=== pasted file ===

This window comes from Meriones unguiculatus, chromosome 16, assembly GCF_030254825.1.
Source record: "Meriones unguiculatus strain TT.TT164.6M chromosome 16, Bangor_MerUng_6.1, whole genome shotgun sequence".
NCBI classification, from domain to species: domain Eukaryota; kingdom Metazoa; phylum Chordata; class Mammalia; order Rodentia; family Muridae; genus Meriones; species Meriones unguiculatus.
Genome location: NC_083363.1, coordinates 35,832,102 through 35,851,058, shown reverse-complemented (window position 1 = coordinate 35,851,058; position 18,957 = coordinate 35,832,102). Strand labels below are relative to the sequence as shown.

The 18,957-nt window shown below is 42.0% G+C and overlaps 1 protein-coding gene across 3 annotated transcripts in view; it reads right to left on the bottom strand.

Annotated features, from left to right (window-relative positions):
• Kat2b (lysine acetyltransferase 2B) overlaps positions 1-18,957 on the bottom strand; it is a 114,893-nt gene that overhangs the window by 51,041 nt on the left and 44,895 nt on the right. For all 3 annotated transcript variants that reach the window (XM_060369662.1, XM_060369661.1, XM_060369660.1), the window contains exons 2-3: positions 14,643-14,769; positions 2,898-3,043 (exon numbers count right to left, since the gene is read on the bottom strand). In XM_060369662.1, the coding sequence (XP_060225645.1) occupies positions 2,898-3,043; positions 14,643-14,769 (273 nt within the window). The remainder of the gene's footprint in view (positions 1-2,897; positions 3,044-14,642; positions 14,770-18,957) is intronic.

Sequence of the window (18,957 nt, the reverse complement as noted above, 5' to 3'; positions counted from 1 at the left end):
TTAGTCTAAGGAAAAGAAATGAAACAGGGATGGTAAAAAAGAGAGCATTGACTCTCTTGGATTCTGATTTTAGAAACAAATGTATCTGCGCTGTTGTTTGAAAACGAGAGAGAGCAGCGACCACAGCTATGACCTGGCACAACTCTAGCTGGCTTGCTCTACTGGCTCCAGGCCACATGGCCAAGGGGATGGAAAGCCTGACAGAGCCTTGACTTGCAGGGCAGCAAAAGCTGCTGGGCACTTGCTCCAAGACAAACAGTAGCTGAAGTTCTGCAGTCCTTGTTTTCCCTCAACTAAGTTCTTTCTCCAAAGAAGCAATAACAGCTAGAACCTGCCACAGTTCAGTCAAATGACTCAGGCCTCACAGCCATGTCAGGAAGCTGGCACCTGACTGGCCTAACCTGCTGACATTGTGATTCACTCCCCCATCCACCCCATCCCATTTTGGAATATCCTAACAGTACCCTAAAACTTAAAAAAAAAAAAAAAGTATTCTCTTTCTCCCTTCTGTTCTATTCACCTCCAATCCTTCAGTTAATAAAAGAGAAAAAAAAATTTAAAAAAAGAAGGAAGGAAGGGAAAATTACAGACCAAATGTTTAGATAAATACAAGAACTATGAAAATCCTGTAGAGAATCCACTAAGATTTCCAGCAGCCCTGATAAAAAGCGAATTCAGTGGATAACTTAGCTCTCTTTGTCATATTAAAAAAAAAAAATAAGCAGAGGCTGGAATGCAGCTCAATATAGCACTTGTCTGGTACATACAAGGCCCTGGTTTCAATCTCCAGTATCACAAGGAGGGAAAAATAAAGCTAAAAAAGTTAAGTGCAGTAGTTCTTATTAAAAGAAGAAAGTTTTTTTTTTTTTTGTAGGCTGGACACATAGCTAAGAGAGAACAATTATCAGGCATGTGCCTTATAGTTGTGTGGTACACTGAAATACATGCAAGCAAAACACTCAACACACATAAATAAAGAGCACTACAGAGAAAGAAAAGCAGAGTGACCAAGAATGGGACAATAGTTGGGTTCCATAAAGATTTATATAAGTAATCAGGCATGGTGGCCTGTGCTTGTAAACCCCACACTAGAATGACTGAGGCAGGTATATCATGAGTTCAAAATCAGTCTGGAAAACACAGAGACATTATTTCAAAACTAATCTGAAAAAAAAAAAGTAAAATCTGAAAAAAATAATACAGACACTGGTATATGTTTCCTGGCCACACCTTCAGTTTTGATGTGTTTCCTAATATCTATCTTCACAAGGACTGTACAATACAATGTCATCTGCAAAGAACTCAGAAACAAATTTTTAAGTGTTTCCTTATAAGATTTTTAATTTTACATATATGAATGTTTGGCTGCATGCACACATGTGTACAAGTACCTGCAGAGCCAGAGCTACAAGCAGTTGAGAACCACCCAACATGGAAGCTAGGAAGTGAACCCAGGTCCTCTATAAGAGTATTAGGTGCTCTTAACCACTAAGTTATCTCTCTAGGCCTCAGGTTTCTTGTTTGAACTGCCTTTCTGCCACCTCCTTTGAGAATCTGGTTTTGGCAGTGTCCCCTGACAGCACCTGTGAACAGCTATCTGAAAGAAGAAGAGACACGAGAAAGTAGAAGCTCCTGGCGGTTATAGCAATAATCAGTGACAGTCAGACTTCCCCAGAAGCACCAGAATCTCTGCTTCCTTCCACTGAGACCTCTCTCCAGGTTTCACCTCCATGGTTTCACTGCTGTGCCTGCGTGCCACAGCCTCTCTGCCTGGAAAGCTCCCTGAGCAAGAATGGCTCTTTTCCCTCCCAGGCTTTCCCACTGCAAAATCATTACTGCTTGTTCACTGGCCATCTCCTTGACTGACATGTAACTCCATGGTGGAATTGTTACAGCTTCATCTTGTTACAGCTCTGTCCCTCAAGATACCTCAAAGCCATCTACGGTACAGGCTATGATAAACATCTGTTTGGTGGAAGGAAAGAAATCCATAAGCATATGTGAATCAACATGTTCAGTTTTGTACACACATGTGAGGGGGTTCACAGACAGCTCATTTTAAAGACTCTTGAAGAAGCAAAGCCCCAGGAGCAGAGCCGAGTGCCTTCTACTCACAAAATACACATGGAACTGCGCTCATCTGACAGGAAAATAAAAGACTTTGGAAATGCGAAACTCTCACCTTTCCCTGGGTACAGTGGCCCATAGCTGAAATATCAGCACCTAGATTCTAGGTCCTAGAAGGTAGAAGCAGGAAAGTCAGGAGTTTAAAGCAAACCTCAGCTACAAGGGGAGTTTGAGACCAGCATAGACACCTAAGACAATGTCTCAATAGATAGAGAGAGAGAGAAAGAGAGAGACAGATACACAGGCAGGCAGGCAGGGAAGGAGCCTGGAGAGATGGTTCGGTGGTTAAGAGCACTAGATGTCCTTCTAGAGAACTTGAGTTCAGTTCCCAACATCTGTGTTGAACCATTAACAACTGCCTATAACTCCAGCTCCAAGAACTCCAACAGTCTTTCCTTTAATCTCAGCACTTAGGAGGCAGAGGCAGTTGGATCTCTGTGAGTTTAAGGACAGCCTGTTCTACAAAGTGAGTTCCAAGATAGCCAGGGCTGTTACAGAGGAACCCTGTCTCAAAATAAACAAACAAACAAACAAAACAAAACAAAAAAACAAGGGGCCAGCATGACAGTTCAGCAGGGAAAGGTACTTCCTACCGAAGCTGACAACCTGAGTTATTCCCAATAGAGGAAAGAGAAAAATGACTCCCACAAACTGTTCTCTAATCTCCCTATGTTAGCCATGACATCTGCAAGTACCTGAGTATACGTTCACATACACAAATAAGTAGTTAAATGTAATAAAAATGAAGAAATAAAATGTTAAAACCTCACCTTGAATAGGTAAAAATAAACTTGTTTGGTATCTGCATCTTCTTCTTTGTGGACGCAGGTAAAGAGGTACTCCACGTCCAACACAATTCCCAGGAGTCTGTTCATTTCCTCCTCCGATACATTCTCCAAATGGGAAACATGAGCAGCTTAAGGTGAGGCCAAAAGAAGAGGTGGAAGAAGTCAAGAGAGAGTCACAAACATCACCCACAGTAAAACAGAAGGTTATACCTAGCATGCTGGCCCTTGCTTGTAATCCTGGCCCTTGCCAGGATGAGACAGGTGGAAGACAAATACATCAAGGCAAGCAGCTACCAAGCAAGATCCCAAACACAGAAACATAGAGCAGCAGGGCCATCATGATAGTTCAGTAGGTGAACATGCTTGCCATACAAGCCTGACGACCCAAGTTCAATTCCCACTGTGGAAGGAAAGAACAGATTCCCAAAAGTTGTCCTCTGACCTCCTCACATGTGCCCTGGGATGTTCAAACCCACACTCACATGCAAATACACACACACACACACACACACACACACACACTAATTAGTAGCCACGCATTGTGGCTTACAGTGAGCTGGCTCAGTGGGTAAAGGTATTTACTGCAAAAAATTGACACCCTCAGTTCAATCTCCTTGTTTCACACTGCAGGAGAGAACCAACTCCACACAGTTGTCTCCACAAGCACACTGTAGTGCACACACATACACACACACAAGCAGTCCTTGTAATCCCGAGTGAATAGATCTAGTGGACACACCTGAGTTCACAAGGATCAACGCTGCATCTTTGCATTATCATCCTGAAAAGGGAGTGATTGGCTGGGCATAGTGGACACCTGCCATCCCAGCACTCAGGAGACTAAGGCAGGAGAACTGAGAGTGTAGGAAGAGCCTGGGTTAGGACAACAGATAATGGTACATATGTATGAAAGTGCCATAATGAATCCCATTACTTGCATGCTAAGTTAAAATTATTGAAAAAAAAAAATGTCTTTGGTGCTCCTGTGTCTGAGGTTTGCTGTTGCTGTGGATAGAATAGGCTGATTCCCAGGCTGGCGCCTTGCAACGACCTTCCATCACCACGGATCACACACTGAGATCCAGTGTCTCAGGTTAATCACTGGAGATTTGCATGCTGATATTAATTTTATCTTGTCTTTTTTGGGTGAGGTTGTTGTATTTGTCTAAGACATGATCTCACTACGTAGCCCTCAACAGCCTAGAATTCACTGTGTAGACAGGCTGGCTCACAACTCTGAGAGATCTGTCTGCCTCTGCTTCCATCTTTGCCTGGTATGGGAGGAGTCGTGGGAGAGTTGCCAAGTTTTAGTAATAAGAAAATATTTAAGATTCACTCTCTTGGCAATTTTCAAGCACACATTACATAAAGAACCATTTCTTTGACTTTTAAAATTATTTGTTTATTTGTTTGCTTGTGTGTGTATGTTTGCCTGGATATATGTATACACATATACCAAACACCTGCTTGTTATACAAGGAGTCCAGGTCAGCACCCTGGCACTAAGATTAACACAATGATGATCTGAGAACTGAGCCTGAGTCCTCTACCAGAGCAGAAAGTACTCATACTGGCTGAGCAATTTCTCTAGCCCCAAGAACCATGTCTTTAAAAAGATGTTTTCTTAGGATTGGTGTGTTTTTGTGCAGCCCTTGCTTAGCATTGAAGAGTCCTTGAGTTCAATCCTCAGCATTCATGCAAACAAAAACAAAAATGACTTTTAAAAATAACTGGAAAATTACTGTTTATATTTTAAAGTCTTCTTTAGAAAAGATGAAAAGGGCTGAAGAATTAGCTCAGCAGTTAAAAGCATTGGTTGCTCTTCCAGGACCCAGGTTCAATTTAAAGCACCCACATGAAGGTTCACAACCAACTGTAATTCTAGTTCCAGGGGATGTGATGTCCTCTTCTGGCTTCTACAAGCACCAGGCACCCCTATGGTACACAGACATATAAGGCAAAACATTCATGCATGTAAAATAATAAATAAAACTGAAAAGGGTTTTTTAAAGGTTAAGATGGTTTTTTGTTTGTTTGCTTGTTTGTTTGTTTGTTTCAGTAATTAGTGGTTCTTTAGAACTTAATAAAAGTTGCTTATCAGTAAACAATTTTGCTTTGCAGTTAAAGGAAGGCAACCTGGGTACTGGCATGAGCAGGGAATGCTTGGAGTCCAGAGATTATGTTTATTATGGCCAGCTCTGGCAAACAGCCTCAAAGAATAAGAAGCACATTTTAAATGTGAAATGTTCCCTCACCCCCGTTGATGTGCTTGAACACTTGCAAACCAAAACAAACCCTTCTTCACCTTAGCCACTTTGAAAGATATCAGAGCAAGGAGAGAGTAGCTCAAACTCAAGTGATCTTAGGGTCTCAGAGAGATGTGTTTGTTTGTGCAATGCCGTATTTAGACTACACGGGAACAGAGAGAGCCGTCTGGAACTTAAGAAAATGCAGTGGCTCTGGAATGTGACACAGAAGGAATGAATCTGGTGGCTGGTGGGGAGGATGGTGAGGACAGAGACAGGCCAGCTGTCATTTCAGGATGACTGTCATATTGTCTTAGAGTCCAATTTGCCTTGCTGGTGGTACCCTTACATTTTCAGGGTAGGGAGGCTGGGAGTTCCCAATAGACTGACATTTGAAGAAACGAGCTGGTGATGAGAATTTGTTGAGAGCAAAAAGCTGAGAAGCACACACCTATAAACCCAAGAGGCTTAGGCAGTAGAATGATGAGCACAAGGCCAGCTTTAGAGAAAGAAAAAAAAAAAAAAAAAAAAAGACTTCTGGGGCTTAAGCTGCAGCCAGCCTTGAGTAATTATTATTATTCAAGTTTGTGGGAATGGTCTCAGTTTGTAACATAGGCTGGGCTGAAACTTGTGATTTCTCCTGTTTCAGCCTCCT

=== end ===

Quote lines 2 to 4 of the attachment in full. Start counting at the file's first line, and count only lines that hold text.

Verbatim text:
Source record: "Meriones unguiculatus strain TT.TT164.6M chromosome 16, Bangor_MerUng_6.1, whole genome shotgun sequence".
NCBI classification, from domain to species: domain Eukaryota; kingdom Metazoa; phylum Chordata; class Mammalia; order Rodentia; family Muridae; genus Meriones; species Meriones unguiculatus.
Genome location: NC_083363.1, coordinates 35,832,102 through 35,851,058, shown reverse-complemented (window position 1 = coordinate 35,851,058; position 18,957 = coordinate 35,832,102). Strand labels below are relative to the sequence as shown.